Map of the Week: A depressing picture
New figures I have obtained under freedom of information paint a troubling picture of the mental well-being of people in part of Wales and northern England.
It may be the recession, but I suspect the statistics showing very high levels of anti-depressant use in those regions have more complex origins.
The new numbers also show yet another increase in prescribing pills like Prozac, despite national guidance advocating alternative treatments - up 3.15% in Wales and 3.64% in England during 2008.
The previously unpublished data, given to me by the Prescription Pricing Authority in England and the Prescribing Services Unit in Wales, focus on January this year. If one looks at the number of prescriptions for anti-depressants issued in that month per thousand patients, a startling story emerges.
The top seven are all Welsh Local Health Boards (LHBs) in a small area in the south of the country. Of the top thirty prescribers, 12 are in Wales and 10 are Primary Care Trusts (PCTs) in the north-east of England.
We even see a local health authority prescribing at a rate greater than one prescription for 10 patients. In Torfaen, the area around Pontypool in south Wales, GPs handed out 104 prescriptions per 1,000 patients during January. This appears to be an astonishing level of anti-depressant use. GPs we have contacted blame a shortage of counselling for the high prescribing levels.
Both south Wales and the north-east of England are areas with high levels of people not in work, but deprivation cannot explain what one sees as the other end of the table. Of the 30 PCTs which have the lowest levels of anti-depressant prescribing, all but two are in Greater London. And these areas include some of the most deprived in England.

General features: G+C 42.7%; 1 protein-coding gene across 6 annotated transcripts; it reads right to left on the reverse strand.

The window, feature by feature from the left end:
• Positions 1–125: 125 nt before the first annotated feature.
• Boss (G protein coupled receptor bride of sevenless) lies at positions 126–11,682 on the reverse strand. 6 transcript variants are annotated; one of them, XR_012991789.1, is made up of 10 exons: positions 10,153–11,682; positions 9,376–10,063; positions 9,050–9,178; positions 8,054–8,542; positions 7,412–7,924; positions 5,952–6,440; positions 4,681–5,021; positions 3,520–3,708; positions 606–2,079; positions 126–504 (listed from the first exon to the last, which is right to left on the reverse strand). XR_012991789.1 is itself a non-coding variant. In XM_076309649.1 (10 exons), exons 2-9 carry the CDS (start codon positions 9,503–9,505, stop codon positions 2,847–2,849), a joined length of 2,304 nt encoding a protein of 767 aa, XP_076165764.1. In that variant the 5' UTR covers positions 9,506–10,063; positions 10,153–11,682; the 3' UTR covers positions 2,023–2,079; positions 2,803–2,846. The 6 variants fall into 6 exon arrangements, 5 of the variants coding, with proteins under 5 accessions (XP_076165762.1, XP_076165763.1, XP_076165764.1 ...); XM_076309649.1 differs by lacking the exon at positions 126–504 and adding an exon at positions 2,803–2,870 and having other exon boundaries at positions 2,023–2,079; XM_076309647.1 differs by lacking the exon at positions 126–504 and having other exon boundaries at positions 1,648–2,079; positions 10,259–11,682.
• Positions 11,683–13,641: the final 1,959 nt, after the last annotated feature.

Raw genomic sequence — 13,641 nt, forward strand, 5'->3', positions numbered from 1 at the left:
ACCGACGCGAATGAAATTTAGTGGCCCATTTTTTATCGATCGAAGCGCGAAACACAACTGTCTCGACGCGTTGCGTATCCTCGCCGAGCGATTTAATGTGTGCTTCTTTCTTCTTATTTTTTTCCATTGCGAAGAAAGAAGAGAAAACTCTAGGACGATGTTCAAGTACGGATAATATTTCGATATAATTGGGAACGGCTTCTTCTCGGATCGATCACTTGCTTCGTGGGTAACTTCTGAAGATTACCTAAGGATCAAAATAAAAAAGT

The figures also show how January 2009 compares with January 2008, and I wondered whether this might reveal the effects of the recession. The map shows a less obvious regional picture.
The biggest year-on-year increases in prescribing are both in south Wales: Torfaen has seen a rise of over eight prescriptions per 1,000 patients in twelve months, consolidating its position at the top of the table.
Blaenau Gwent, Bridgend and Neath/Port Talbot have also seen very large rises. Six of the top 20 places ranked by the increase in prescribing anti-depressants are in Wales. Have free prescriptions made a difference? If so, why do figures for the Vale of Glamorgan and Wrexham show falls in anti-depressant use?
In England, Swindon and Sunderland, which have both recently seen big job losses and lay-offs as a result of the economic downturn, have seen anti-depressant prescriptions rise by more than five prescriptions per 1,000 patients.
Tameside and Glossop sees the largest increase in the past 12 months in England with at least one local doctor saying that the recession is having a serious effect on the area's mental health.
Dr Kailash Chand, a GP in the area told his local paper:
Job insecurity, redundancy, debt and financial problems are all proven to contribute to mental distress. For the last few months I've seen at least one or two more patients per week who are unable to cope with financial difficulties.
I have no doubt that the threat and impact of recession is having a psychological effect upon many people in the UK - but anti-depressant prescribing has been rising for years and, in fact, the rate of increase is falling. Comparing Jan 2007 with Jan 2008, the increase in England was 8.3%, and it was 9% in Wales.
Do let me know what conclusions you draw from the data.